If I let them alone will they squander their days away without learning anything? Would it be too much to ask if their are any families who would be interested in having someone come into their home to see what life in unschooling is like?
It is impossible for them to even spend a single day without learning. I really understand where you're coming from with your questions. Even if you could come to our house (and we love to have visitors), you won't see learning taking place here unless you change your view of what learning looks like. To explain, here's a very detailed, long description of what a recent unschooling day for us entailed. It is very typical of all our days, although no two days are the same. First I will describe it for you from a "schooled" point of view, then I will describe it for you from an "unschooled" point of view.Our day as seen through "schooled" eyes:
They didn't do any schoolwork. I had to take that stray dog to the vet. Then I rushed home to get ready to take my DD to town (we live an hour away, out in the boonies) for her yearly physical. Her two brothers remained at home. After the Dr. appt, daughter & I stopped and got sandwiches and then went to a consignment shop on the way home to look for spring clothing. Then I came home and did housework and cooked dinner while the kids played and we went to a public speaking workshop. Not much schoolwork for any of the kids.Our Unschooling Day:
Someone on this board has said Unschooling is like a pond with a smooth surface. It may not look like much, but underneath there's all kinds of stuff going on! Kids went with me to take the dog to the vet. That's science. 8-yr-old DS helped me fill out the "stray dog form" or whatever it's called (it was lengthy), and the kids watched the initial exam and let the dog get settled in. DS learned that dogs pee to show submission (this one was peeing all over the place; she was scared of the office personell; strange she didn't act like that with us). Then I drove like a madwoman all the way back home to get ready to take DD to the Dr for her yearly physical. Her brothers remain at home (oldest is in his mid-teens), washing, drying, folding and putting away Daddy's work uniforms for next week, also doing sorting and captioning photos and making a picture storyboard about an ecology trip we took to a barrier island nearby several weeks ago. Youngest DS also spent much time dressing up his stuffed turtle in Barbie clothes (you gotta' see this turtle-- "Grandma Turtle," "Jimmy Dean" complete with Barbie guitar, "Turtle Mummy" wrapped in a yarn cocooon --every day this turtle is somebody else. Shoot, if Barbie can do it, why can't Turtle?). Also older DS listened to him read aloud for 15 minutes, at young one's request, because he wants to "read fast".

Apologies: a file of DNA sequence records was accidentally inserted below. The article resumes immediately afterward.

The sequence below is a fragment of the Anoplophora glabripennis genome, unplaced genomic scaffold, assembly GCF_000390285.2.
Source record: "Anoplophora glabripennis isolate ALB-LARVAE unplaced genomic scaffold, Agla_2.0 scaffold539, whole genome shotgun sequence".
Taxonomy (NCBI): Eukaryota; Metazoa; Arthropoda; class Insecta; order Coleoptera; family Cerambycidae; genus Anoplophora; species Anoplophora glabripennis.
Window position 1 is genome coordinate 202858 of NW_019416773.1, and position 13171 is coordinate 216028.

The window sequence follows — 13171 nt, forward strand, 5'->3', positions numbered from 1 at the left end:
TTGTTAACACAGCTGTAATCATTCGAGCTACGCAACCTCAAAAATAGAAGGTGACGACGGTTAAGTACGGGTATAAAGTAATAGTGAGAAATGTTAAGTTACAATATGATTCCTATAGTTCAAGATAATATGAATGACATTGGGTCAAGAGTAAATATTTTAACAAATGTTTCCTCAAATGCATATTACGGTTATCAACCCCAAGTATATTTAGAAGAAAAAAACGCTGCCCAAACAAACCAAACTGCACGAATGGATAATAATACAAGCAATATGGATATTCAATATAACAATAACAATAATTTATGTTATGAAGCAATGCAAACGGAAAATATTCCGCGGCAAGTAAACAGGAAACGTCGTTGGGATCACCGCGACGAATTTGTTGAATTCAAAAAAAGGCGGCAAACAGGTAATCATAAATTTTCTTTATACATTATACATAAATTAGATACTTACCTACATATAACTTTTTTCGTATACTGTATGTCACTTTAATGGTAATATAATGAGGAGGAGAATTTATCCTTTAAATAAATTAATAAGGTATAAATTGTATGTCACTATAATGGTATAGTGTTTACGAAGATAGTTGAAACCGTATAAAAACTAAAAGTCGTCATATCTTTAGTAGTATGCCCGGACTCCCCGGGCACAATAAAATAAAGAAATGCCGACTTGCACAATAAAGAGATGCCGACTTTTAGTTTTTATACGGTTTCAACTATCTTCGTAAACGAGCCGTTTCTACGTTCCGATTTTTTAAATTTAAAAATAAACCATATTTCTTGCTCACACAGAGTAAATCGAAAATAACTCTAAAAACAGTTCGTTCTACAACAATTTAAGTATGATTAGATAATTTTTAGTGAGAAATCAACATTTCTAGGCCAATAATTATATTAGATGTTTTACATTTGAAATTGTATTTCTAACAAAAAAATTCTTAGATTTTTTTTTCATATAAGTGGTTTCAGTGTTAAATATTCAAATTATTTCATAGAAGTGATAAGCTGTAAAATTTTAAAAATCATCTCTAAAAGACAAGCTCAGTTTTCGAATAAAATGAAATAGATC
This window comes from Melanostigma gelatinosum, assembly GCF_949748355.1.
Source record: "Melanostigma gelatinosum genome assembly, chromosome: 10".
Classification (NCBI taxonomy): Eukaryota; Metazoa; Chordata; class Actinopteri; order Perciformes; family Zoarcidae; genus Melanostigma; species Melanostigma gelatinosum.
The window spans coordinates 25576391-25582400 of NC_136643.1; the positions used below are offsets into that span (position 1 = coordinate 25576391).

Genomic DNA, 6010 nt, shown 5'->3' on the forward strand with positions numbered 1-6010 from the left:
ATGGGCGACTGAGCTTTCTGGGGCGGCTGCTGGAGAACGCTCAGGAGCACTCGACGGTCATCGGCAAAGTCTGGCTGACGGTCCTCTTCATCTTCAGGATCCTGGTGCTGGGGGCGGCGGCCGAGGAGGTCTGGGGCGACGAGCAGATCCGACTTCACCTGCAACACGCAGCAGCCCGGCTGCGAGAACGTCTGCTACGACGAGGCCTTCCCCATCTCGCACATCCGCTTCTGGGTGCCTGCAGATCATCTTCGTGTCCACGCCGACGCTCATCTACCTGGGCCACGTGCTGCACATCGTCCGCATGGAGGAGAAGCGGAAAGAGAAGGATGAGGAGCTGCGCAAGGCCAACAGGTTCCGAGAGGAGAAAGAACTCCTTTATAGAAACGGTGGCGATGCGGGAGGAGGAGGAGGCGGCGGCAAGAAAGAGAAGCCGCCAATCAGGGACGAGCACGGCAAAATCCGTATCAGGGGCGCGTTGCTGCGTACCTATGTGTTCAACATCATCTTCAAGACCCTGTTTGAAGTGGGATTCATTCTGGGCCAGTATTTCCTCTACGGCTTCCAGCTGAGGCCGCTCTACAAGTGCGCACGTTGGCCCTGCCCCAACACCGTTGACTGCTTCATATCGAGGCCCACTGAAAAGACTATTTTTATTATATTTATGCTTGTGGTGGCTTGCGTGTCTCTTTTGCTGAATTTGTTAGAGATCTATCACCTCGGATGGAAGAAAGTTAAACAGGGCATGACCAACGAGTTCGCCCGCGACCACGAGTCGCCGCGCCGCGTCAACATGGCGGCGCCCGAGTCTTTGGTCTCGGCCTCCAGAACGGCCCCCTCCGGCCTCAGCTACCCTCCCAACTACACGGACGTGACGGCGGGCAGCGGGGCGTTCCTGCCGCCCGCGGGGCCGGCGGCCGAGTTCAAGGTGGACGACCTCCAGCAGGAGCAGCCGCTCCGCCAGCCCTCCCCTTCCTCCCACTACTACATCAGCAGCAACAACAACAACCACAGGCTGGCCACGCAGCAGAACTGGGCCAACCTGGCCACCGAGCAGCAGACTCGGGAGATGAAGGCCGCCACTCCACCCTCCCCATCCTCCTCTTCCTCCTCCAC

After DD's doctor visit, I took her out for lunch; she counted out exact change and ordered and paid for her own. There was a consignment shop on the way home we stopped at to get her spring clothes. She knew we had less than $10 to spend and a list that was very long. She found socks for her boots in the exact color we'd been looking forever for, 50 cents. Wal-Mart's boot socks are $3/pair, and she pointed this out. More wonderful finds were jeans for $2 and a new telephone-address book for $1 that was originally $15 according to the original price tag still on it. It's a very nice one. She has learned to call four different consignment shops and ask for specific items before we go; she is comfortable on the phone getting information from strangers and knows how to handle herself. That's how we knew the jeans were there in her size.
When we got home, there were several messages on the answering machine, one for my husband-- a student cancelling a public speaking assignment in a school my husband handles on public speaking. I asked oldest DS if he wanted to fill in with a last-minute public speaking demo. He said "yeah", looked up the material to be covered and began working up a 5-minute speech on the topic. DS cleaned her bird cage, which led to her reading her bird encyclopedia, and then other books. She gets ideas from books she reads and then writes her own stories. Today she worked on "Sunflower" and wrote two LONG chapters. Actually, she typed it on an old manual typewriter that's falling apart. She just likes to type on it. Her spelling is terrible. But the story is fantastic, and very detailed, and I notice her form for writing dialog is excellent. If you saw her at this, you would think, "She's playing with the typewriter." She wasn't. She was writing. While she was doing this, teen DS was on the computer at the website NFL.com (what else would he be interested in?) comparing game scores. He told me so-and-so only ran 20% of the yards he ran last year; now why does he hate percentages out of a math book, but he has no trouble with it in real life? (Unschoolers know why).